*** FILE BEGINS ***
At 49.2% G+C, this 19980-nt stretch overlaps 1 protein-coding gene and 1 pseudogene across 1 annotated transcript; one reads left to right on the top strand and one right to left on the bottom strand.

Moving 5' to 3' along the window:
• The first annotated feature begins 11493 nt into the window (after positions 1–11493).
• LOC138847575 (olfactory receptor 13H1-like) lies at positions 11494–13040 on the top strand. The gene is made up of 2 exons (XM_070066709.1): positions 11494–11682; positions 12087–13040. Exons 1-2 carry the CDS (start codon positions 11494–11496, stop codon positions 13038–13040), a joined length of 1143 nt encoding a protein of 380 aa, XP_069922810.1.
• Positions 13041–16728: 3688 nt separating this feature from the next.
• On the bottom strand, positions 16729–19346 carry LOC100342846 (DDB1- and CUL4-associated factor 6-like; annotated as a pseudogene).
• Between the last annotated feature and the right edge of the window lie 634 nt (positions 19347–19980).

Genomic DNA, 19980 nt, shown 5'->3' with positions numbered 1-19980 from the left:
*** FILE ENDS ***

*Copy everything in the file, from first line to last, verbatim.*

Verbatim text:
At 49.2% G+C, this 19980-nt stretch overlaps 1 protein-coding gene and 1 pseudogene across 1 annotated transcript; one reads left to right on the top strand and one right to left on the bottom strand.

Moving 5' to 3' along the window:
• The first annotated feature begins 11493 nt into the window (after positions 1–11493).
• LOC138847575 (olfactory receptor 13H1-like) lies at positions 11494–13040 on the top strand. The gene is made up of 2 exons (XM_070066709.1): positions 11494–11682; positions 12087–13040. Exons 1-2 carry the CDS (start codon positions 11494–11496, stop codon positions 13038–13040), a joined length of 1143 nt encoding a protein of 380 aa, XP_069922810.1.
• Positions 13041–16728: 3688 nt separating this feature from the next.
• On the bottom strand, positions 16729–19346 carry LOC100342846 (DDB1- and CUL4-associated factor 6-like; annotated as a pseudogene).
• Between the last annotated feature and the right edge of the window lie 634 nt (positions 19347–19980).

Genomic DNA, 19980 nt, shown 5'->3' with positions numbered 1-19980 from the left: